Then a lady pulls up next to me and asks if I’m looking for the Youth Hostel? Well, I could be, yes. Ah, well walk straight along this street, cross the major road, then you’ll find it on the right. I follow her instructions, and don’t find it. Much more walking, and someone advises me that around here there are only expensive hotels, why don’t I try walking back along to the next roundabout. Sounds close, right? Well the next roundabout was a few km up the road, and by now I’m exhausted, which means potential budget for the night is going up steadily! I notice a building with only Arabic written on it that looks vaguely hotel-like, and indeed is – they quote 30 per night. I frown, and say it’s a bit expensive, fully prepared in fact to pay that much, then he suggests that they own another place up the road which is cheaper – he calls for me, price is 20. Okay, I’ll take it. He puts me in a cab with one of their staff, who takes me over there.
I get nervous in the cab as the metre seems to be crazy – this place is about 2km away, and we almost hit 700, which I assume is 7D. Five pounds for a 5 minute ride, it’s almost as bad as London! Am I paying for this, I would have walked! But I needn’t have worried – it was 0.7D – and so the comment I had read about taxis being cheap in Amman is in fact true. Phew! Why on earth do their meters have subdivisions of their smallest coins? Anyway, here they are very friendly, and tell me the room will in fact only be 18D. I’m shown the room, and walked up into an apartment! I have a large sitting room, with about 10 chairs, TV, dining table, then a kitchen, bathroom, and large bedroom with king-sized bed! Not bad!!
I pop out to get some money from an ATM, which is a ten minute walk away. It’s so cold, my toes are frozen. I think tomorrow I may have to go for a sock / sandal combo, I can’t keep my feet bare in this temperature! When I get back, the staff offer to make some food for me, which I take up as it sounds nice when they tell me, hummous, egg, cheese etc, though when it arrives, it turns out to be a couple of Dairylea cheese slices, a small omelette and a couple of pieces of bread. No hummous – though they find some when I ask. Still, too cold to be wandering about outside looking for somewhere.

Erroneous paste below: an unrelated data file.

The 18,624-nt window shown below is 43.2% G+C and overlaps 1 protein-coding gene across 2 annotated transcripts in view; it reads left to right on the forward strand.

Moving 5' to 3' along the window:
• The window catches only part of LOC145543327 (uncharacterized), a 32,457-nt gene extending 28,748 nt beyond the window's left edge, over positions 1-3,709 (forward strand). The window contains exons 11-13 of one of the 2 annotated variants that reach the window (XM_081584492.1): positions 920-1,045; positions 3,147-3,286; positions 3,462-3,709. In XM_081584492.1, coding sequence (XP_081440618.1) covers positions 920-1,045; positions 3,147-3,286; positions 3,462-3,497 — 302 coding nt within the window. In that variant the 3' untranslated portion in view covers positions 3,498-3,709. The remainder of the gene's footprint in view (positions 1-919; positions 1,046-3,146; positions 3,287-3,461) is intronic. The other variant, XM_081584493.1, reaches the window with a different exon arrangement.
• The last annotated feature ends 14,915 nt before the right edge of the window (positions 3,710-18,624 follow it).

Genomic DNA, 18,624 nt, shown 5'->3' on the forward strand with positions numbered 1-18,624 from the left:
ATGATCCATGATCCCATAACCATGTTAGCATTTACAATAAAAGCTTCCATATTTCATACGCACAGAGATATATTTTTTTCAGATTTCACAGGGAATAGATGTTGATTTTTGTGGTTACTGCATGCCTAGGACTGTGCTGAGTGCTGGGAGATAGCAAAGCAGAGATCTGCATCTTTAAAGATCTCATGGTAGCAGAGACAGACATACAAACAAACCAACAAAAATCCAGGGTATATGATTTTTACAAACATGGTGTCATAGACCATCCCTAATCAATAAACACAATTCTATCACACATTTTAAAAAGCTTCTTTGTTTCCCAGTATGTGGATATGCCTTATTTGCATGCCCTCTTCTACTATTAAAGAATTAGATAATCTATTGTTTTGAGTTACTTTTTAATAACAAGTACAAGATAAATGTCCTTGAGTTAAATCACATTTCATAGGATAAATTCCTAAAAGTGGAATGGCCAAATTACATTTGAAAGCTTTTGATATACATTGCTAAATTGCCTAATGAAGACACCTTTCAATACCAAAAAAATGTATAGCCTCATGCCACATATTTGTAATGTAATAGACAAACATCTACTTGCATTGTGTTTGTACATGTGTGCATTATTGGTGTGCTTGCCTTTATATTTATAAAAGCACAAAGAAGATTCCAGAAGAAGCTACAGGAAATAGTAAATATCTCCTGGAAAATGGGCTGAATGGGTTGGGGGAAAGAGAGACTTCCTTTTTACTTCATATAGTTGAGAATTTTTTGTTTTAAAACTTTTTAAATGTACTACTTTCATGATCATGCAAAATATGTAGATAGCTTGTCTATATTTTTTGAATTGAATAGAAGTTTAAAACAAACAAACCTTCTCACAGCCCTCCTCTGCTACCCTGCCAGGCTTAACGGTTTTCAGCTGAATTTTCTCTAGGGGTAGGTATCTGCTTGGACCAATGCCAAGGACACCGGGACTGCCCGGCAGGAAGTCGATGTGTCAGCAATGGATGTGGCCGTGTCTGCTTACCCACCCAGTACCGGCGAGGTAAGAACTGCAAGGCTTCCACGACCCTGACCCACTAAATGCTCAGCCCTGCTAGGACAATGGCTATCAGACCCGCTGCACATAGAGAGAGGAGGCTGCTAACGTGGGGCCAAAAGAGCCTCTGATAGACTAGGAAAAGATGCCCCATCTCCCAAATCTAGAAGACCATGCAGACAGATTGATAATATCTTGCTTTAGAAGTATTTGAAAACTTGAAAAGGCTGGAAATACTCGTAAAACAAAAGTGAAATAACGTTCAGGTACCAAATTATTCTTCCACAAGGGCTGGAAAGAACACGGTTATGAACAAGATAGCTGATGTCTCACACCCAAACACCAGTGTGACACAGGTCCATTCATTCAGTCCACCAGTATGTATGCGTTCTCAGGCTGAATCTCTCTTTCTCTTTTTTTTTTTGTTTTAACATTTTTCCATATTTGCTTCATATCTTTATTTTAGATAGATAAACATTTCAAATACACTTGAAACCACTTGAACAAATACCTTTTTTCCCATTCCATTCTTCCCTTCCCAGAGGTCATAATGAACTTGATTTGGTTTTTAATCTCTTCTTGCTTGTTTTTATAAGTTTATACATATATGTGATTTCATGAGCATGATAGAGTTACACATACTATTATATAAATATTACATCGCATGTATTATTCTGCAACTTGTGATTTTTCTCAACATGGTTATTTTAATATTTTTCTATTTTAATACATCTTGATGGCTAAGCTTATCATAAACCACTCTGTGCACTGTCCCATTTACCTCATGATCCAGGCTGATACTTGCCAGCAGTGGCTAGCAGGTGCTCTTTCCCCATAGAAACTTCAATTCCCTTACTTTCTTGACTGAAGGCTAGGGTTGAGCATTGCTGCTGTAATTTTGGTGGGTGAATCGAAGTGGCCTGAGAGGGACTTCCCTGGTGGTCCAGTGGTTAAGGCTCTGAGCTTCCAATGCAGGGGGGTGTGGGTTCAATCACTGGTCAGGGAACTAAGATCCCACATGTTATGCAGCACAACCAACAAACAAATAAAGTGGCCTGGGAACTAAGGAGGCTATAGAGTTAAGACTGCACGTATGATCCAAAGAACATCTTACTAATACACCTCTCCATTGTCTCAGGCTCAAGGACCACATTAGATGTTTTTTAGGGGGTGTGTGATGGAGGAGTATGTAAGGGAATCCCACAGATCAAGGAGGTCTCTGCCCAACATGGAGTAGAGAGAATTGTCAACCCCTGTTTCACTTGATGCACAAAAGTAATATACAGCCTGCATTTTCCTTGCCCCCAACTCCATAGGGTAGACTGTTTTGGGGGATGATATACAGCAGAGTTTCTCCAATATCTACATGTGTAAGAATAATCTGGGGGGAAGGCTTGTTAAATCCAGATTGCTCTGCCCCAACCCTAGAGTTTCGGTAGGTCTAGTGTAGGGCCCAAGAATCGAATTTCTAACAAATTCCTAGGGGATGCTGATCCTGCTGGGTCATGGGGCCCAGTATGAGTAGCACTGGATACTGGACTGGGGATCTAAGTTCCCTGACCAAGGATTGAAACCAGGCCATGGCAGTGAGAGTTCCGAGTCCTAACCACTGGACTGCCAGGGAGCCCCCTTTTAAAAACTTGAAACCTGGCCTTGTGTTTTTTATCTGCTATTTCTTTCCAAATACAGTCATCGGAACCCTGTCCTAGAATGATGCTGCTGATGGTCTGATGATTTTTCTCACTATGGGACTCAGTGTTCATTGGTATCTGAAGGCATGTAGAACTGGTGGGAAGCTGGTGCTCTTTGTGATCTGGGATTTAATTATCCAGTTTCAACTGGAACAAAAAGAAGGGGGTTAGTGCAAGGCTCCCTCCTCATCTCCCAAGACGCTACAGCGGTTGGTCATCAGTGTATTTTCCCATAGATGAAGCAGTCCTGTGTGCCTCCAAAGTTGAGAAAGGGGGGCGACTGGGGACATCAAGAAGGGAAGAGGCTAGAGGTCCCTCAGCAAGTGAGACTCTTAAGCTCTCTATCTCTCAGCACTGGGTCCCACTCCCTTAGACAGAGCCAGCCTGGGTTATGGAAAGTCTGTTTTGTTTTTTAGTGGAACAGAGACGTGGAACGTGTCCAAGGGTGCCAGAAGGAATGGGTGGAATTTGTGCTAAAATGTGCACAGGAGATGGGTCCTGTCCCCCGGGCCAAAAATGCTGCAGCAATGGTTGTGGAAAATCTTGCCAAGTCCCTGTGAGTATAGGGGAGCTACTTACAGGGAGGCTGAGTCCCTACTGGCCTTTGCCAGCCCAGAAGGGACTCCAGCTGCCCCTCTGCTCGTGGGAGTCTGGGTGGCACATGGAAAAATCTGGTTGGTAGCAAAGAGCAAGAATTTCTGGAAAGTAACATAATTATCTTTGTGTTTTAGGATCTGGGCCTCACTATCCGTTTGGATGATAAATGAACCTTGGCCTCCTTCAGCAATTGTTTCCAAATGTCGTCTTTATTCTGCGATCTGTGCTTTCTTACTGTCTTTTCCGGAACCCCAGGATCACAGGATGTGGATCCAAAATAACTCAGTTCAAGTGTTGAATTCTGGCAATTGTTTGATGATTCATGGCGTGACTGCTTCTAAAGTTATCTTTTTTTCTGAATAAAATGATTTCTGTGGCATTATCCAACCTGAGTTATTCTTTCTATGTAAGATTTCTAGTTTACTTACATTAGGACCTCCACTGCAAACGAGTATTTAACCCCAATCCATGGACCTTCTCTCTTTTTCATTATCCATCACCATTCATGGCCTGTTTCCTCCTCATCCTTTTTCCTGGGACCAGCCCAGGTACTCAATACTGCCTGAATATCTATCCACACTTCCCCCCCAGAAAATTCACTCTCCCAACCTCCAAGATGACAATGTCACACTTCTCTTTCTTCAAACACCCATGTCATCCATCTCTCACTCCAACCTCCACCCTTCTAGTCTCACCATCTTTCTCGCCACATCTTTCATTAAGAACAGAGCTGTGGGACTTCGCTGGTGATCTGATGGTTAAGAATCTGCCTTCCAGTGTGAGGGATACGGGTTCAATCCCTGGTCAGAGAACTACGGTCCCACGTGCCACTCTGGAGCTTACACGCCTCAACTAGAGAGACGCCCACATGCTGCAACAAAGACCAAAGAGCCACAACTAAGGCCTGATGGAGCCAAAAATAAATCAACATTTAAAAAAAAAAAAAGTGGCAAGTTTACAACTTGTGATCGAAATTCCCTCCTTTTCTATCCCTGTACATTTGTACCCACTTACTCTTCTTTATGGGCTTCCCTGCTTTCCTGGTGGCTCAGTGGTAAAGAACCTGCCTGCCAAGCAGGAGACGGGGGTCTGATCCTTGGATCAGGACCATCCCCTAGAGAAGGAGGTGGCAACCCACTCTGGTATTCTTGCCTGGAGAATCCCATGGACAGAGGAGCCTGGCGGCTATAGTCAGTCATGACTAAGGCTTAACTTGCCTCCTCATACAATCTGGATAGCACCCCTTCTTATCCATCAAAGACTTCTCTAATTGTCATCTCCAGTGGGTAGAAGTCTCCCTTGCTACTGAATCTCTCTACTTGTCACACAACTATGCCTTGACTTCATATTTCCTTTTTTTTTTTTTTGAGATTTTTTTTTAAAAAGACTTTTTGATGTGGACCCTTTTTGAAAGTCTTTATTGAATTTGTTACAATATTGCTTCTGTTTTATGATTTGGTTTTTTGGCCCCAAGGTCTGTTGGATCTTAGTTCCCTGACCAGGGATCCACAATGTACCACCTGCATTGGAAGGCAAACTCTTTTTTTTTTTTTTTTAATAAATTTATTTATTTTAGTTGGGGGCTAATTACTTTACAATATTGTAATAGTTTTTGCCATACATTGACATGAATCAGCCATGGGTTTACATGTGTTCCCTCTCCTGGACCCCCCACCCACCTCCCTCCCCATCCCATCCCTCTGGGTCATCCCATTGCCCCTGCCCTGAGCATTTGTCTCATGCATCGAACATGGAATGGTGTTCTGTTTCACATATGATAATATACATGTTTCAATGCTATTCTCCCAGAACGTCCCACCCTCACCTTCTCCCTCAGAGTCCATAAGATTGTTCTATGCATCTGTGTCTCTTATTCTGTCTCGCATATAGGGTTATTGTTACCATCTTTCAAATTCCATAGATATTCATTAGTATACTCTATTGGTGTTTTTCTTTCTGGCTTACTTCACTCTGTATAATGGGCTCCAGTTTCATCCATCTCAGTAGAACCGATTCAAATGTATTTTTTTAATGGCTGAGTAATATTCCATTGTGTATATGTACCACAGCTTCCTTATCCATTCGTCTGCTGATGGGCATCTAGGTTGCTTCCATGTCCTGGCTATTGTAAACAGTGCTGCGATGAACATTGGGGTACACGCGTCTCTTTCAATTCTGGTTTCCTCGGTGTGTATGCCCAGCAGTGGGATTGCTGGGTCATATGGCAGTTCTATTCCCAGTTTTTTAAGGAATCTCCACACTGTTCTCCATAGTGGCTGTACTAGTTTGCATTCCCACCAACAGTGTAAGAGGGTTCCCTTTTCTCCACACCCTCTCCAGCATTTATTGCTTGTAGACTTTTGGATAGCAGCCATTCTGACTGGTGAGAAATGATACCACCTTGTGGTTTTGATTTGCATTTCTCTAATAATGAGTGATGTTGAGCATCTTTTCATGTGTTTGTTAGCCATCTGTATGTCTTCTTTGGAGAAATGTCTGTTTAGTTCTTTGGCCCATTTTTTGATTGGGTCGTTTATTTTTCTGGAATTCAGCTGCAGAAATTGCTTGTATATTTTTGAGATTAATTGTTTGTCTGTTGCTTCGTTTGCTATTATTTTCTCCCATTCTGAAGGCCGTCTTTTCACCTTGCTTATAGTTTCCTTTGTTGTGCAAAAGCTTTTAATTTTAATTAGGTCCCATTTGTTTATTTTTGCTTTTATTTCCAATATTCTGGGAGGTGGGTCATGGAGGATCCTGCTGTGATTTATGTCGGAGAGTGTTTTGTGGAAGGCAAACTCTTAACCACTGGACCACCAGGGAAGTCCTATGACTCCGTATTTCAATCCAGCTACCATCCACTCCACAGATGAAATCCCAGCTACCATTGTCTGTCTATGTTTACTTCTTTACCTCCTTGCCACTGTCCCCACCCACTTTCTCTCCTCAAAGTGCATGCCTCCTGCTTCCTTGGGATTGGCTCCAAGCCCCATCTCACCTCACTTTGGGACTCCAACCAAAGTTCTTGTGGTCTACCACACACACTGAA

They call for me to the station, and I receive the bad news that the Amman Damascus train is still not running. I’m also told (speculation of course) that I have no chance of getting a visa at the border with Syria, and the best thing is to go to their embassy. Headline news story on BBC news right now? A senior Hezbollah-leader terrorist chap has been killed by a car-bomb in Damascus in Syria today, possibly Israeli involvement. I’m planning to going there tomorrow. Hmmm! I’m thinking it might be worth going to the embassy just to have a go at getting a visa, despite the online advice suggesting that there’s no chance. Then I have a choice – if I don’t get a visa, I can either have a go at the border anyway, or just give up and fly straight to Turkey.
History of Hejaz Railway
The reason I wanted to take this train, apart from generally quite liking trains, is that it has a fascinating history – a narrow gauge line originally planned to link up Istanbul to Mecca during the Ottoman Empire – it would also mean they could move troops about easily, given that they were worried about the British invading. The railway construction, which started in 1900 and was built under German supervision was very successful by all accounts, but only went as far south as Medina, being stopped by the outbreak of WWI. The Hejaz station in Damascus was built in 1913 as the starting point of the line. TE Lawrence attacked the line repeatedly during the Arab Revolt in WWI. According to Seat61.com, the latest word is that they are repairing the track currently and plan to reopen the line between Damascus and Amman in July this year.
Posted by Sam Crawley at 3:25 pm